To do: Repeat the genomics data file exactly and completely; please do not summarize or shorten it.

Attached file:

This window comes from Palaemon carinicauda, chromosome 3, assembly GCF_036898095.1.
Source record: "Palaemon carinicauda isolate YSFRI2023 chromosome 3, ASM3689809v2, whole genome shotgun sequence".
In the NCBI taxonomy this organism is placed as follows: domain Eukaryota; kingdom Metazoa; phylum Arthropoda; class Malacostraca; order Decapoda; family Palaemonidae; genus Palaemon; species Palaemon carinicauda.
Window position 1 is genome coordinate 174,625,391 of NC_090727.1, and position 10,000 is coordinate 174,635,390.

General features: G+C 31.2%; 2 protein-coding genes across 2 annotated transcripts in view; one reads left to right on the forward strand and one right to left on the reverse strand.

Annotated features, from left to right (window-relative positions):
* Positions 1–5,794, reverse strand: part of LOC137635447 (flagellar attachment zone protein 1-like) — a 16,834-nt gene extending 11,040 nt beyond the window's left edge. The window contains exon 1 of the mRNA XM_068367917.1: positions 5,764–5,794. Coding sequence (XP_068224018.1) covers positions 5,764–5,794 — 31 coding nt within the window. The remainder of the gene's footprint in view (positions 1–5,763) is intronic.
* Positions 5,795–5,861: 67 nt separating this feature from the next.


This window comes from Palaemon carinicauda, chromosome 3, assembly GCF_036898095.1.
Source record: "Palaemon carinicauda isolate YSFRI2023 chromosome 3, ASM3689809v2, whole genome shotgun sequence".
In the NCBI taxonomy this organism is placed as follows: domain Eukaryota; kingdom Metazoa; phylum Arthropoda; class Malacostraca; order Decapoda; family Palaemonidae; genus Palaemon; species Palaemon carinicauda.
Window position 1 is genome coordinate 174,625,391 of NC_090727.1, and position 10,000 is coordinate 174,635,390.

General features: G+C 31.2%; 2 protein-coding genes across 2 annotated transcripts in view; one reads left to right on the forward strand and one right to left on the reverse strand.

Annotated features, from left to right (window-relative positions):
* Positions 1–5,794, reverse strand: part of LOC137635447 (flagellar attachment zone protein 1-like) — a 16,834-nt gene extending 11,040 nt beyond the window's left edge. The window contains exon 1 of the mRNA XM_068367917.1: positions 5,764–5,794. Coding sequence (XP_068224018.1) covers positions 5,764–5,794 — 31 coding nt within the window. The remainder of the gene's footprint in view (positions 1–5,763) is intronic.
* Positions 5,795–5,861: 67 nt separating this feature from the next.